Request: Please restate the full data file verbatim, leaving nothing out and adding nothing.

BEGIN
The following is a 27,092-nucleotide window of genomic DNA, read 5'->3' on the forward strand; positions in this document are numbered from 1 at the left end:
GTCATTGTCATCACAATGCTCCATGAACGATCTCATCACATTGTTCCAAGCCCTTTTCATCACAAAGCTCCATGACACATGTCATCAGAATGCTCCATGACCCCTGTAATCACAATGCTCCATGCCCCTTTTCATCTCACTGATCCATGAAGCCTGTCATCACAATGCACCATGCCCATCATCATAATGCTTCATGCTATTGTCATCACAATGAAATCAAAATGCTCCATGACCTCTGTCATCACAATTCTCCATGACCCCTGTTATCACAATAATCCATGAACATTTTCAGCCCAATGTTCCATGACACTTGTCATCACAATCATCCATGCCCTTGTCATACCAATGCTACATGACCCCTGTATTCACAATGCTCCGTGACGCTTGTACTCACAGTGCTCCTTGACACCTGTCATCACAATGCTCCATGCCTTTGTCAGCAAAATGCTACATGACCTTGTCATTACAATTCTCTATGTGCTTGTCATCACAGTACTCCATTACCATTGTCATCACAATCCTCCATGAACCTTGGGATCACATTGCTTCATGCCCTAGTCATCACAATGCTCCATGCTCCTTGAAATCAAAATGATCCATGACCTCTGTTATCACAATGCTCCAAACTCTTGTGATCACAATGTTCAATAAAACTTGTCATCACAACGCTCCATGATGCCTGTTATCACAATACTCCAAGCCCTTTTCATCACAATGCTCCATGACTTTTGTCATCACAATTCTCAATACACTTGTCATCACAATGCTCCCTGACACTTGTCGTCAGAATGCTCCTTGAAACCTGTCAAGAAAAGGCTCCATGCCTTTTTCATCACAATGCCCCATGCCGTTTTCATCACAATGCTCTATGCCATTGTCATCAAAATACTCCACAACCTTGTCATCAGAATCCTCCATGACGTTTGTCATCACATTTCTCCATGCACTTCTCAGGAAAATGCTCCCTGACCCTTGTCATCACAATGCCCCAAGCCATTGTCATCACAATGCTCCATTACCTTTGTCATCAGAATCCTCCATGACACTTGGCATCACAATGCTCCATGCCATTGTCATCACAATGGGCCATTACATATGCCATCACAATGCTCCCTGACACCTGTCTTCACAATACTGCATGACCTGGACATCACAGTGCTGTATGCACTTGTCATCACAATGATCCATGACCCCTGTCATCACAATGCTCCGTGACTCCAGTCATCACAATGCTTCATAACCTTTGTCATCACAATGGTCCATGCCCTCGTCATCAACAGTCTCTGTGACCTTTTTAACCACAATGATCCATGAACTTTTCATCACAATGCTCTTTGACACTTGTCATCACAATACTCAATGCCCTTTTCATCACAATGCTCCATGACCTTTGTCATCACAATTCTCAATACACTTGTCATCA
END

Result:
The following is a 27,092-nucleotide window of genomic DNA, read 5'->3' on the forward strand; positions in this document are numbered from 1 at the left end:
GTCATTGTCATCACAATGCTCCATGAACGATCTCATCACATTGTTCCAAGCCCTTTTCATCACAAAGCTCCATGACACATGTCATCAGAATGCTCCATGACCCCTGTAATCACAATGCTCCATGCCCCTTTTCATCTCACTGATCCATGAAGCCTGTCATCACAATGCACCATGCCCATCATCATAATGCTTCATGCTATTGTCATCACAATGAAATCAAAATGCTCCATGACCTCTGTCATCACAATTCTCCATGACCCCTGTTATCACAATAATCCATGAACATTTTCAGCCCAATGTTCCATGACACTTGTCATCACAATCATCCATGCCCTTGTCATACCAATGCTACATGACCCCTGTATTCACAATGCTCCGTGACGCTTGTACTCACAGTGCTCCTTGACACCTGTCATCACAATGCTCCATGCCTTTGTCAGCAAAATGCTACATGACCTTGTCATTACAATTCTCTATGTGCTTGTCATCACAGTACTCCATTACCATTGTCATCACAATCCTCCATGAACCTTGGGATCACATTGCTTCATGCCCTAGTCATCACAATGCTCCATGCTCCTTGAAATCAAAATGATCCATGACCTCTGTTATCACAATGCTCCAAACTCTTGTGATCACAATGTTCAATAAAACTTGTCATCACAACGCTCCATGATGCCTGTTATCACAATACTCCAAGCCCTTTTCATCACAATGCTCCATGACTTTTGTCATCACAATTCTCAATACACTTGTCATCACAATGCTCCCTGACACTTGTCGTCAGAATGCTCCTTGAAACCTGTCAAGAAAAGGCTCCATGCCTTTTTCATCACAATGCCCCATGCCGTTTTCATCACAATGCTCTATGCCATTGTCATCAAAATACTCCACAACCTTGTCATCAGAATCCTCCATGACGTTTGTCATCACATTTCTCCATGCACTTCTCAGGAAAATGCTCCCTGACCCTTGTCATCACAATGCCCCAAGCCATTGTCATCACAATGCTCCATTACCTTTGTCATCAGAATCCTCCATGACACTTGGCATCACAATGCTCCATGCCATTGTCATCACAATGGGCCATTACATATGCCATCACAATGCTCCCTGACACCTGTCTTCACAATACTGCATGACCTGGACATCACAGTGCTGTATGCACTTGTCATCACAATGATCCATGACCCCTGTCATCACAATGCTCCGTGACTCCAGTCATCACAATGCTTCATAACCTTTGTCATCACAATGGTCCATGCCCTCGTCATCAACAGTCTCTGTGACCTTTTTAACCACAATGATCCATGAACTTTTCATCACAATGCTCTTTGACACTTGTCATCACAATACTCAATGCCCTTTTCATCACAATGCTCCATGACCTTTGTCATCACAATTCTCAATACACTTGTCATCA